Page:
NASA’s ‘silent’ supersonic plane revealed

If you’ve heard a sonic boom recently, you probably remember it. The loud, explosion-like bang caused by a plane flying faster than the speed of sound can be startling and even shatter windows.

Sonic booms are part of the reason there are no supersonic airliners flying today, and one of the limiting factors to the success of the Concorde, which last flew in 2003. The supersonic airliner was restricted to subsonic speeds when It flew over land or near the coast. , and current international regulations still limit the speed of commercial land transportation to below Mach 1, or the speed of sound, to avoid disruption from sonic booms over inhabited areas.

Now, NASA is working to change those regulations by transforming the boom into a “hit,” paving the way for a new generation of quieter supersonic aircraft. The agency is doing this through a program called Questt, which is the result of decades of research and focuses on a new aircraft called the X-59, which debuted Friday.

distant thunder

The X-59 is the latest in a series of experimental aircraft that include the X-1, which in 1947 became the first manned aircraft to exceed the speed of sound, and the fastest ever built. manned flight, set in 1967 at Mach 6.7.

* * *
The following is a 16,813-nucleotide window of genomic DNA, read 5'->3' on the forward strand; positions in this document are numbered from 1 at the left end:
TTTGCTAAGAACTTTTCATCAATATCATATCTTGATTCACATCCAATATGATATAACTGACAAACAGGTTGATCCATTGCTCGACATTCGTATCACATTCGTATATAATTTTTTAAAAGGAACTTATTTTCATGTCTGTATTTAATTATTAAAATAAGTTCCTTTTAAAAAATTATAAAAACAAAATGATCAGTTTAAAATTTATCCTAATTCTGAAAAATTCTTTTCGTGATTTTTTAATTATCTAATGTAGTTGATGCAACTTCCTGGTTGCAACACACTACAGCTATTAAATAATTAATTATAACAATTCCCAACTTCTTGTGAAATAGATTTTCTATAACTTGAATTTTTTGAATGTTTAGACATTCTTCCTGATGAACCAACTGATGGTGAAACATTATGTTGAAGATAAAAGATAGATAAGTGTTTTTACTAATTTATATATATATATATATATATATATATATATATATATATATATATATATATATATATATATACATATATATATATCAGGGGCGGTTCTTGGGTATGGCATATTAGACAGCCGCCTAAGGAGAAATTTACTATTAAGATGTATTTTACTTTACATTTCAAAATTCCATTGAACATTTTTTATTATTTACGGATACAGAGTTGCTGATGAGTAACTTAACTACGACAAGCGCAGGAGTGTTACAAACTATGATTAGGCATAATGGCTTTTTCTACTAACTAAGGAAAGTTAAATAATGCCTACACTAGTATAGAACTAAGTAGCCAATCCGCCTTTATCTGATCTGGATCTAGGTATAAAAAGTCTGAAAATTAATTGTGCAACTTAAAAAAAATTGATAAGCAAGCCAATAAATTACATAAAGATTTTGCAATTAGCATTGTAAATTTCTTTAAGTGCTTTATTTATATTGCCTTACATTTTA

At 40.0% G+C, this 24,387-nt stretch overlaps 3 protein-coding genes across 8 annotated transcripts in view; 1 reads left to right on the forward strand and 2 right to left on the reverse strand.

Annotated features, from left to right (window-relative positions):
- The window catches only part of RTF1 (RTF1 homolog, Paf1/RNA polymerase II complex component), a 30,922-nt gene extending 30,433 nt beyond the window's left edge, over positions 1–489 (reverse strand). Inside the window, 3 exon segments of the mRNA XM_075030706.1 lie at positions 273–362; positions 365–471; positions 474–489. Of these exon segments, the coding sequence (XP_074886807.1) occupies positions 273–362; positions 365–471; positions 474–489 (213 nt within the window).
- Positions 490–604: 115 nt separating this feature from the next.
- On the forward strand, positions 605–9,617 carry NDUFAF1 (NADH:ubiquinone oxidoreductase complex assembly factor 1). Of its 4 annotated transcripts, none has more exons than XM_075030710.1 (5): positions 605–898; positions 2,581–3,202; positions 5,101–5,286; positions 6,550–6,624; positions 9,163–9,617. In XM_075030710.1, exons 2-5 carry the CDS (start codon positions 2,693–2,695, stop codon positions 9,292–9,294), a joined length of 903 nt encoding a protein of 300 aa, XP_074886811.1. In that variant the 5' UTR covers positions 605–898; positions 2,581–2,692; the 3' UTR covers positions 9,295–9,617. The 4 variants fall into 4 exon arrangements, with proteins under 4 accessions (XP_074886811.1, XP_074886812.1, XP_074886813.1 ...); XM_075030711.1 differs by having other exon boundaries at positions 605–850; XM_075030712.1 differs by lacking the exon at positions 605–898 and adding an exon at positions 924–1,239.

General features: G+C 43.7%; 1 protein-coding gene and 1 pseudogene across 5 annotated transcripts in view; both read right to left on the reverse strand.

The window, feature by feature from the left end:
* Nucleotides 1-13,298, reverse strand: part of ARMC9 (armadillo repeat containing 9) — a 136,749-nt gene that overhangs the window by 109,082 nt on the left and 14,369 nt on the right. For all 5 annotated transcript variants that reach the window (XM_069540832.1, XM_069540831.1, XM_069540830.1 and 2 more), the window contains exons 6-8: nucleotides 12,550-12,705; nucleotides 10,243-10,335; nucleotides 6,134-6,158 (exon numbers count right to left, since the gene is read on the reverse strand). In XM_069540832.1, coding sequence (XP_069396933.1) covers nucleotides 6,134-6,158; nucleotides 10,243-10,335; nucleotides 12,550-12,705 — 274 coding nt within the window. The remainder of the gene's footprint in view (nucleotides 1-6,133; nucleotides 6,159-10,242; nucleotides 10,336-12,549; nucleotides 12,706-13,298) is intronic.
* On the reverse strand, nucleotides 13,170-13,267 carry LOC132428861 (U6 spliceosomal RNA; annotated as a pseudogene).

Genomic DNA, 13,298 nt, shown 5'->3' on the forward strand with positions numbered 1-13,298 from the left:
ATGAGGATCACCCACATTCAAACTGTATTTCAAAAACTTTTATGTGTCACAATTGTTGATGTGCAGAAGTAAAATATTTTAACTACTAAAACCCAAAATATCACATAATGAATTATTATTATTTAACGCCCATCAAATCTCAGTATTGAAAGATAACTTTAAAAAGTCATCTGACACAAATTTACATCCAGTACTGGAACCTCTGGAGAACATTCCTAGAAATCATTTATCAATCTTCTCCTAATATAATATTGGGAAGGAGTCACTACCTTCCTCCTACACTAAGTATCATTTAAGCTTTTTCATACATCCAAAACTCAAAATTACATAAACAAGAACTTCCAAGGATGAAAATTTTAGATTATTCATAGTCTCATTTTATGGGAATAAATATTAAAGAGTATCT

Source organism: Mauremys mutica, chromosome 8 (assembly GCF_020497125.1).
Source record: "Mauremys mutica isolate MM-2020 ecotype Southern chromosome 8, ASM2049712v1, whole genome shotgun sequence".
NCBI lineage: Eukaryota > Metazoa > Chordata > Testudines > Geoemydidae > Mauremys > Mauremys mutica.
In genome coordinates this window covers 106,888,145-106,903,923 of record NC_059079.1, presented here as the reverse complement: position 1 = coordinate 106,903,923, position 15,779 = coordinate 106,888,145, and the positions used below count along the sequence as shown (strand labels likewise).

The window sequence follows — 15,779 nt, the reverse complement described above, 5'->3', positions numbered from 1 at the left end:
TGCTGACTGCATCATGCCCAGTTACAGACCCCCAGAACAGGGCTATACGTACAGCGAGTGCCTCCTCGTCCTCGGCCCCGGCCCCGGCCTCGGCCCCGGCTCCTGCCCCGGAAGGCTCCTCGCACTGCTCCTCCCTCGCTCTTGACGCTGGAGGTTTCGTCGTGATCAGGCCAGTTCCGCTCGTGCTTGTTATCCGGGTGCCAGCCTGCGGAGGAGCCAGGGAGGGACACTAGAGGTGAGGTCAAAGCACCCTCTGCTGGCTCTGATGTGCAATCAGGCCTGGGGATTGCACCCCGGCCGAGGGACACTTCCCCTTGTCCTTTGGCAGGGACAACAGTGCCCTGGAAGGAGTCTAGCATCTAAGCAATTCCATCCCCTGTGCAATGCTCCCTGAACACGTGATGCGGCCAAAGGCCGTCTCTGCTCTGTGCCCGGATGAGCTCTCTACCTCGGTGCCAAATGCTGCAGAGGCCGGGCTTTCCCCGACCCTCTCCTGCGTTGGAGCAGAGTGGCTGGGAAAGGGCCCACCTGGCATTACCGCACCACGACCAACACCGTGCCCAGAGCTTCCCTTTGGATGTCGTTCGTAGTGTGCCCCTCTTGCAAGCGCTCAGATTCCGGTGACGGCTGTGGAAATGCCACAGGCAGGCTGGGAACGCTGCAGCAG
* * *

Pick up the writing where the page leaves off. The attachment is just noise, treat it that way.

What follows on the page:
The new spacecraft was designed and built by prime contractor Lockheed Martin Skunk Works in Palmdale, California, under a $247.5 million NASA contract. Once the factory launch is completed, the X-59 will undergo integrated systems testing, engine performance and taxiing tests in preparation for first flight. It is scheduled to take off for the first time later this year, ahead of its first silent supersonic flight.

“In just a few years we have gone from an ambitious concept to a reality. “NASA’s X-59 will help change the way we travel, getting us closer in much less time,” NASA Deputy Administrator Pam Melroy said in a statement.

“It will be significantly quieter than Concorde or any other supersonic aircraft that exists today,” Craig Nickol, senior advisor at NASA Headquarters, told CNN in 2022. “It is extremely long and thin: it is almost 100 feet long (30.5 meters), but has a wingspan of only about 29 feet. The nose is a distinctive feature of this aircraft: it measures approximately one-third of its length.”

The sleek shape plays a key role in making the aircraft much quieter when traveling supersonically.

What the X-59 could look like in flight.  -NASA

What the X-59 could look like in flight. -NASA